A Clinical Aromatherapist IS a healthcare practitioner. They are trained in chemistry, anatomy, diagnostics, physiology, formulation guidelines and safety issues regarding each specific internal route (oral, vaginal or rectal). Taking them internally can have serious health effects if you don’t know what you are doing. Other countries have a culture of using EOs and therefore know how to use them appropriately and safely. We do not have that here. I’ve known several people who have listened to their Young Living or doTerra Reps and taken EOs internally and ended up with serious health problems.


I’ve used YL and DōTERRA and a few other unheard of brands of essential oils and you have got to check out Ameo Essential oils! It’s a brand new company and I’ve been very impressed with the quality of their oils. Another neat thing they do is show results of the testing of every batch of their oils to prove that they are the same high quality, pure, clinical standard oil as used in research and testing. The scientific research is just amazing with these oils.
This is really a good synopsis of important things to know, good job!! Just wanted to correct one point though. According to essential oil expert Robert Tisserand, being allergic to , say, ginger tea does NOT necessarily mean you’d be allergic to ginger essential. Plants and their corresponding EO’s do not necessarily have the same properties or actions. A patch test can be done if one is concerned about the possibility of being allergic to an essential oil.

Paula, I am no doctor, but taking fish oil, exercising, eating a very healthy diet (no sugar) and getting PLENTY of rest helped with my postpartum depression. Sunlight, being with loved ones and reminding myself to be kind and gentle to ME also helped. I turned to my faith. Sorry I couldn’t answer your question about the oil, but I humbly wanted to share a little advice and the suggestions are all safe for baby. Congrats, to you and your partner! It gets better, love.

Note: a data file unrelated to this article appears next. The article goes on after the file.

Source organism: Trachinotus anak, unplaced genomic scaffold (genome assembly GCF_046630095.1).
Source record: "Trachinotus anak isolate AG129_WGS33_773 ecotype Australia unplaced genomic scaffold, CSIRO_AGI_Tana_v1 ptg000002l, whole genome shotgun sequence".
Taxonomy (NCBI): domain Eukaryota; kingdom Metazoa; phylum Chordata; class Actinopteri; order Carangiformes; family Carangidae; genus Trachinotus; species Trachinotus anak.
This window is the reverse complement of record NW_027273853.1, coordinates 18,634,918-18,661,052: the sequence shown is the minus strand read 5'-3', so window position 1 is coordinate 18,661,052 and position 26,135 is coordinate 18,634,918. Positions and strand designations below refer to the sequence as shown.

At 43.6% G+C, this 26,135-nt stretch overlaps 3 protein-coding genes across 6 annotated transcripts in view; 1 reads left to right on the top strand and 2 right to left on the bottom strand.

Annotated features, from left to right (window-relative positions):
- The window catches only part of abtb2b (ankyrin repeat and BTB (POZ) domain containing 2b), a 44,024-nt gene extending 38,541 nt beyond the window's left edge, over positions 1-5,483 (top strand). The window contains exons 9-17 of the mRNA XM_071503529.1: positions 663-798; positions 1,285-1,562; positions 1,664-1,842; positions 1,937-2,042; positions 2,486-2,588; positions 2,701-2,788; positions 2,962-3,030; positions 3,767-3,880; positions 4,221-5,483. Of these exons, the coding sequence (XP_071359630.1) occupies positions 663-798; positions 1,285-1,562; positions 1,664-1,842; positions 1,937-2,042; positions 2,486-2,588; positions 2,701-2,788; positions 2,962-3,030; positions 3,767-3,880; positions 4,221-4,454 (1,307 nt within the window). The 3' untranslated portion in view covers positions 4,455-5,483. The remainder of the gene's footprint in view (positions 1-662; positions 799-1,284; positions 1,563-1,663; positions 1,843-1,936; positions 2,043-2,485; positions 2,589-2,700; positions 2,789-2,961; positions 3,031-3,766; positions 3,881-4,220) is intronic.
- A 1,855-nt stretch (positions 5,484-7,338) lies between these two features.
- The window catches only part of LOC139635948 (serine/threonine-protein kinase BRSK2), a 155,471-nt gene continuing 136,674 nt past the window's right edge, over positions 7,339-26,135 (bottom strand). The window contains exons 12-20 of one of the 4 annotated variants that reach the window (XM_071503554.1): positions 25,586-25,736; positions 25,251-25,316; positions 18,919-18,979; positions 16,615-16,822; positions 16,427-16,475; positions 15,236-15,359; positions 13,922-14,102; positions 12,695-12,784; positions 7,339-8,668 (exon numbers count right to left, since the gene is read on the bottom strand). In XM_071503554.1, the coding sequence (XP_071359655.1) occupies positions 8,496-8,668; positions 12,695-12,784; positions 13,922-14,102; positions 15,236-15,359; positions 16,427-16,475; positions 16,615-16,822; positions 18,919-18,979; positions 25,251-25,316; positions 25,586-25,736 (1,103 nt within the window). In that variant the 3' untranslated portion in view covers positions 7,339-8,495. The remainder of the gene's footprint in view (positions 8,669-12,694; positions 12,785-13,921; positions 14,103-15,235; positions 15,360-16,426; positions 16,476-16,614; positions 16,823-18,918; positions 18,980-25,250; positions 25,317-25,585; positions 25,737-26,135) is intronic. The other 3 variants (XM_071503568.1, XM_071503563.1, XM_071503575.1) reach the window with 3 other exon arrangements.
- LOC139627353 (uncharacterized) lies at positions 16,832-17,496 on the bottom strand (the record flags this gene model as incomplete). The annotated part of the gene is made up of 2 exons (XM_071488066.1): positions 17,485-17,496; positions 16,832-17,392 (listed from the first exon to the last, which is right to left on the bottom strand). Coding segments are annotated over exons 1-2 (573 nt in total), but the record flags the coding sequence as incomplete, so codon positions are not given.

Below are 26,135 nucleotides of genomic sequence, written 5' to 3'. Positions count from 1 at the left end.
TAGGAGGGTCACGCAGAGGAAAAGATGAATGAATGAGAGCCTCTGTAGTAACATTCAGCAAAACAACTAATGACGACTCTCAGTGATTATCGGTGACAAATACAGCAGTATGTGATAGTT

Proper methods of growing, harvesting, and distilling are also crucial to maintaining purity. Poor production practices and the development of synthetic essential oil variations suggest that it is impossible to accurately identify a pure essential oil without scientific analysis. Appropriate analysis of the constituents within an essential oil is one of the most challenging and detailed aspects of quality assurance.
Frankincense calms the digestive and nervous systems, and relieves anxiety and emotional upsets, just rub a few drops behind your ears and on wrists to ease stress. Use a diffuser in your room to uplift your mood. Frankincense is a great essential oil to help heal burns, scrapes, cuts, and oozing sores. Just add a few drops to a base such as coconut oil and rub into the broken skin. Add a few drops to a handkerchief and inhale to relieve nasal congestion.
Have you ever wondered, “What are the best essential oil brands”? Who should you buy your essential oils from and why? Those are very good questions! There are variations in quality, standards of production, company culture, price, and product selection among many of the popular essential oil brands available today. I want to highlight what sets apart one essential oil company over another, and which ones would be the best essential oil brands to start buying from.
For parents whose infants’ brains and bodies are immunologically and developmentally immature, be aware that your children may be forced to suffer untested-for and therefore unacknowledged long term neurological, autoimmune and chronic illness adverse effects. Parents need to be aware that if their infant dies, is sickened or is made chronically ill by vaccine ingredients, they, as protective parents, will be forbidden to sue the guilty drug company (or the doctor that administered them) for appropriate damages.